WSJ: DOE official who oversaw student loans to run for Senate

A top Education Department official who oversaw student loans said he is resigning and will seek a soon-to-be vacant Senate seat, running on a plan to cancel student loans, The Wall Street Journal reported Thursday.

A. Wayne Johnson had served as “chief strategy and transformation officer, leading a revamp of how the agency deals with borrowers and the companies that service the debt,” the Journal reported. Prior to holding that position, Johnson, who was first appointed to the department in 2017 by Secretary Betsy DeVos, served as chief operating officer of the Office of Federal Student Aid, where he oversaw $1.5 trillion in student loans, according to the paper.

Johnson is planning to run for the Senate seat being vacated by Sen. Johnny Isakson, a Georgia Republican who announced in August that he would step down at the end of the year, citing health concerns, the Journal said. The former official has never run for public office before, and although he has voted in both Republican and Democratic primaries, he plans to run as a Republican, according to the newspaper.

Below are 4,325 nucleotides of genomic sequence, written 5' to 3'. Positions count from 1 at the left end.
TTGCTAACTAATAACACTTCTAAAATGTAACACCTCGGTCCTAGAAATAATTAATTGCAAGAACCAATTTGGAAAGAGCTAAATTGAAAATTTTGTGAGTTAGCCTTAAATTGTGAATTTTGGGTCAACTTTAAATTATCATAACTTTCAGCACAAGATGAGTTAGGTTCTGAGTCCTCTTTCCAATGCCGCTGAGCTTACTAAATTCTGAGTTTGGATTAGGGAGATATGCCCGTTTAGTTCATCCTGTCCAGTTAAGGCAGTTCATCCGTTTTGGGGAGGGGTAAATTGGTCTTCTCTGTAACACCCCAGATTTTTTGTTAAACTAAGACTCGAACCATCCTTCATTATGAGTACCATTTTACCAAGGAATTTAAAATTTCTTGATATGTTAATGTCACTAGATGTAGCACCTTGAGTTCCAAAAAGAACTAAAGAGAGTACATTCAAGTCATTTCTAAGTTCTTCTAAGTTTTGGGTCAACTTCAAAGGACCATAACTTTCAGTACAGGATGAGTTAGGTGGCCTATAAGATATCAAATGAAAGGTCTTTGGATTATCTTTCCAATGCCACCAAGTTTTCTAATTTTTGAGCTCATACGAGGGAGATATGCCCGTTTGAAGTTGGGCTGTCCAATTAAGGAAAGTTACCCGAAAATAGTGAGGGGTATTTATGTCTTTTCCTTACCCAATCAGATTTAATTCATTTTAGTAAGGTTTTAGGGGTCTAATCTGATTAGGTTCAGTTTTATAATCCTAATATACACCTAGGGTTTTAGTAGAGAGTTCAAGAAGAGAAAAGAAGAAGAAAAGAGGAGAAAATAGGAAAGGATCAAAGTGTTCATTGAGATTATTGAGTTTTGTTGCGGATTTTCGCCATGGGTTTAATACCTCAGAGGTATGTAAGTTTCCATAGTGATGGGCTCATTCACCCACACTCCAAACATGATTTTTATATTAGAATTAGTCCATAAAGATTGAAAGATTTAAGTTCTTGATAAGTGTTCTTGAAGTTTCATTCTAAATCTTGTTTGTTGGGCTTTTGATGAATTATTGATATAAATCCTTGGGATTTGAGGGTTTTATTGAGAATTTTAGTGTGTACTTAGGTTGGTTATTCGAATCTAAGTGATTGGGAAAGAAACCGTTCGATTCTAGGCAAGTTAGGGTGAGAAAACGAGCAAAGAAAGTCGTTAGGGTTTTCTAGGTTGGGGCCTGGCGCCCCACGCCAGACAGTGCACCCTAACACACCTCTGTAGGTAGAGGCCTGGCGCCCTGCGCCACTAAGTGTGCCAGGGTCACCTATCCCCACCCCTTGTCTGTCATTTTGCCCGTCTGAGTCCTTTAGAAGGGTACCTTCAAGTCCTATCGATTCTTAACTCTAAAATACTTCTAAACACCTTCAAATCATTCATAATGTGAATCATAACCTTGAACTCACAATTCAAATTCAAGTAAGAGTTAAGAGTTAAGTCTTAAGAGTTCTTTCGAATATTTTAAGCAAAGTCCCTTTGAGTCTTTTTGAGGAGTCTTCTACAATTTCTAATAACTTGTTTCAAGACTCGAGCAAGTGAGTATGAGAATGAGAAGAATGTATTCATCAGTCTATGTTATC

Johnson told the newspaper that he took up the position of forgiving student loans after he got a firsthand look at the problem through his role at the department. As part of his campaign, the Journal said, Johnson has proposed a plan for forgiving up to $50,000 for anyone with federal student-loan debt, which would eliminate balances for nearly 37 million borrowers.

If elected, Johnson would also “advocate for a tax credit of up to $50,000 for people who already repaid student debt, which he sees as key to attracting wider support for canceling student debt,” the Journal said.

To pay for the plan, Johnson suggested to the newspaper that a 1% tax be placed on corporate earnings. The Journal noted that two years ago, Republicans in Congress approved a tax bill that included a cut in business tax rates.

“We run through the process of putting this debt burden on somebody … but it rides on their credit files — it rides on their back — for decades,” Johnson told the Journal, adding, “The time has come for us to end and stop the insanity.”

Johnson, who has a doctorate in higher education and wrote his dissertation on student debt, according to the Journal, told the newspaper that he “sees his plan as part of an effort to get the government out of the student-loan business.” As part of that plan, Johnson also proposes giving prospective students a $50,000 voucher to be used to pay for four years of tuition at a college or graduate school, according to the Journal.